The dramatic resignation of President Mohamed Nasheed amid claims of a coup has prompted growing concern that the Maldives' young democracy is in danger, reports the BBC's Andrew North in Male.
It seemed like a telling smile. The new president of this country of 1,000 paradise islands walked in for his first news conference looking like everything was going to plan.
But appearances take time to understand - and rumour, suspicion and competing narratives swirl about this tiny island capital amid the sting of tear gas.
Was it a coup or not? And as always, the question, where does the money trail lead?
And rumours travel fast here - you can walk the island in less than half an hour.
But Male is a bubble too, with the Indian Ocean on all sides.
Tourists are still arriving at the airport - on another island - before being whisked away to yet another protected isle, with no sign so far of the disturbances reaching there.
But envoys from the US and the UN are now flying in, too, as concern spreads that the Maldives' young democracy may be sinking like its islands.
"Do I look like someone who'd bring about a coup d'etat?" new President Mohammed Waheed Hassan replied indignantly to a reporter's question. "Huh. I think that's unfair."
It was his former boss, Mohammed Nasheed, who caused the crisis, he said, by "unlawfully" detaining a senior judge.
President Hassan, a former UN official, said he was the one upholding the constitution - and protecting democracy.
This is where it gets even more complicated.
Mr Nasheed's supporters says the judge was arrested because he was stalling an investigation into how the president for 30 years, Maumoon Abdul Gayoom, had amassed his wealth.
And Mr Nasheed - the Maldives first democratically-chosen leader - insists he was pushed from power at gunpoint.
On Tuesday, he had given a slightly different version of events - saying he was stepping down to try to prevent violence.
When he told a large rally of his supporters that he had been forced out, new violence on the streets seemed inevitable.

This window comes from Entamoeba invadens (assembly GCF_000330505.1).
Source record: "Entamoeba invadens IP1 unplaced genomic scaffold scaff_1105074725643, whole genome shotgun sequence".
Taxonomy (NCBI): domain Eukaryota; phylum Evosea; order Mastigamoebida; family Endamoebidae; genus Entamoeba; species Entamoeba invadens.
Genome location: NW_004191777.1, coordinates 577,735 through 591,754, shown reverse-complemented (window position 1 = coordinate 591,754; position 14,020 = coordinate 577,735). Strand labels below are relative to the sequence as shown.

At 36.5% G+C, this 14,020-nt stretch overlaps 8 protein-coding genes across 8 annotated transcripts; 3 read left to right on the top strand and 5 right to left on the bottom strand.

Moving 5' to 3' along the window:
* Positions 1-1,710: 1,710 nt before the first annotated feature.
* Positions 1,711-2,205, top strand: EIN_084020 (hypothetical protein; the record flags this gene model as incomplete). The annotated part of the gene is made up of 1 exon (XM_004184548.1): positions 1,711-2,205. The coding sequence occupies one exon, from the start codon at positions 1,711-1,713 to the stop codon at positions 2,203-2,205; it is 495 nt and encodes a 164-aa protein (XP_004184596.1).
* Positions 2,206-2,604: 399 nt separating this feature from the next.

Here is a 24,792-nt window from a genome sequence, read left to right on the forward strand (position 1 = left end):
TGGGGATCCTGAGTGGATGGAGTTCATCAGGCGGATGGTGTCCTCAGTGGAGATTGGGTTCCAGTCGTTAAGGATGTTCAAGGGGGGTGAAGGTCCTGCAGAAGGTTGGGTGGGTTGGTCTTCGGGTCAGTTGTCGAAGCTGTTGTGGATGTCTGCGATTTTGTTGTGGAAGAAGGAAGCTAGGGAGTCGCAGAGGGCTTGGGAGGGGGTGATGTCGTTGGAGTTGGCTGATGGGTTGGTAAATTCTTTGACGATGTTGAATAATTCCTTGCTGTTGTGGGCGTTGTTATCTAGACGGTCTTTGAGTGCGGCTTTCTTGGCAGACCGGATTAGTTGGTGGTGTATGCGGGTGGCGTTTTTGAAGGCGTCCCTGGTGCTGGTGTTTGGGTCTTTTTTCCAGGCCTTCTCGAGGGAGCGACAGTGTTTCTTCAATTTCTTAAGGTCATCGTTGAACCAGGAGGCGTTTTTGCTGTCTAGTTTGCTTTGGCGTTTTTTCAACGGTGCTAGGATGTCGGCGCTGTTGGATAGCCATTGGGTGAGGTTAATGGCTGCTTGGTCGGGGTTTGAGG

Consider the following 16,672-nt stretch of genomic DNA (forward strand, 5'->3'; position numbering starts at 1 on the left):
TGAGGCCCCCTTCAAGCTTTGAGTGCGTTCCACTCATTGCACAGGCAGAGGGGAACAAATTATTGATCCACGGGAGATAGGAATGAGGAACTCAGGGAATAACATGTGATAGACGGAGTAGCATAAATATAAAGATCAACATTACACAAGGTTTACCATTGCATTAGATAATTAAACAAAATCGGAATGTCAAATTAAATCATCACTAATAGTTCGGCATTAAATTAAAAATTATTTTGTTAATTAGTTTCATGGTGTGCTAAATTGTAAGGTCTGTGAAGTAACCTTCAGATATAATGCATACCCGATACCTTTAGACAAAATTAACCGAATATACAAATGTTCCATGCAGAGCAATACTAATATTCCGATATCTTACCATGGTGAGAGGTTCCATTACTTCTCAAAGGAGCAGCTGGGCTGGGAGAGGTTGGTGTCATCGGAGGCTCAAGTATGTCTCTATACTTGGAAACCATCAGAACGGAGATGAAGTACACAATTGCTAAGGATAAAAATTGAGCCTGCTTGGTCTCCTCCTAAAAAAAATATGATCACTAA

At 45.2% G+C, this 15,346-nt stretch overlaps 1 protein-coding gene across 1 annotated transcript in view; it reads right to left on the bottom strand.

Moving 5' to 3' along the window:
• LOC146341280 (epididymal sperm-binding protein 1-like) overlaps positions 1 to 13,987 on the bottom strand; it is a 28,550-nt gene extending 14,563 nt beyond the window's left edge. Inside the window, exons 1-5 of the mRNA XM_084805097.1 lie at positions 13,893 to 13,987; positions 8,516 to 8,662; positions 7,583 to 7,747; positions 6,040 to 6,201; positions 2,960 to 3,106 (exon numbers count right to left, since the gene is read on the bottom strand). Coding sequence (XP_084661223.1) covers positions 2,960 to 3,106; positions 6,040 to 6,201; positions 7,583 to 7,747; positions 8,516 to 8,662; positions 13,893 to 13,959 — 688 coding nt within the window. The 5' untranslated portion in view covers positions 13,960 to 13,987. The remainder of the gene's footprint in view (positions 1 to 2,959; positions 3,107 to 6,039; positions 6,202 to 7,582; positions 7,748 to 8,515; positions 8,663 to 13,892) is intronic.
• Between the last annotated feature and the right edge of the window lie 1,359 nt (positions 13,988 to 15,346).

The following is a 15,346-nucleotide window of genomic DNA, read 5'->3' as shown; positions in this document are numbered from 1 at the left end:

What really happened on Tuesday will now be a key part of deciding what happens next.
Many suspect the former president of playing some hand in the week's events. He is currently abroad and denies this. But asked by the BBC by phone if he wanted to return to power, he said he was keeping his "options open".
And some accuse the new president of in effect being a puppet.
Diplomats are making appeals for calm on all sides, calling for the rule of law to be respected.
There has been surprise here at how quickly the outside world appeared to accept what had happened.
Neighbouring India - which sent troops to stop the last coup attempt in 1988 - was quick to reach out to the new president.
An initial statement from the UK, the former colonial power, seemed to accept Mohammed Nasheed had simply resigned.
Its first concern is the safety of some 2,500 British tourists here, along with a handful of permanent residents.
But there are now signs of some back-pedalling going on, after the violence that erupted in Male on Wednesday.
Britain's high commissioner in Sri Lanka is already here. US envoy Robert Blake is due here on Saturday, with American diplomats on the ground "fact-gathering" beforehand.
Warrants for the arrest of the former president and his defence minister do not bode well for calm here.
President Hassan later told the BBC he's ordered the arrest warrant to be suspended - as long as his former boss "co-operates", a sign he too is listening to appeals for calm.
Heavy rain helped keep the streets quieter on Thursday. But there are fears Friday prayers could create a new flashpoint.
Follow Andrew North on Twitter @NorthAndrew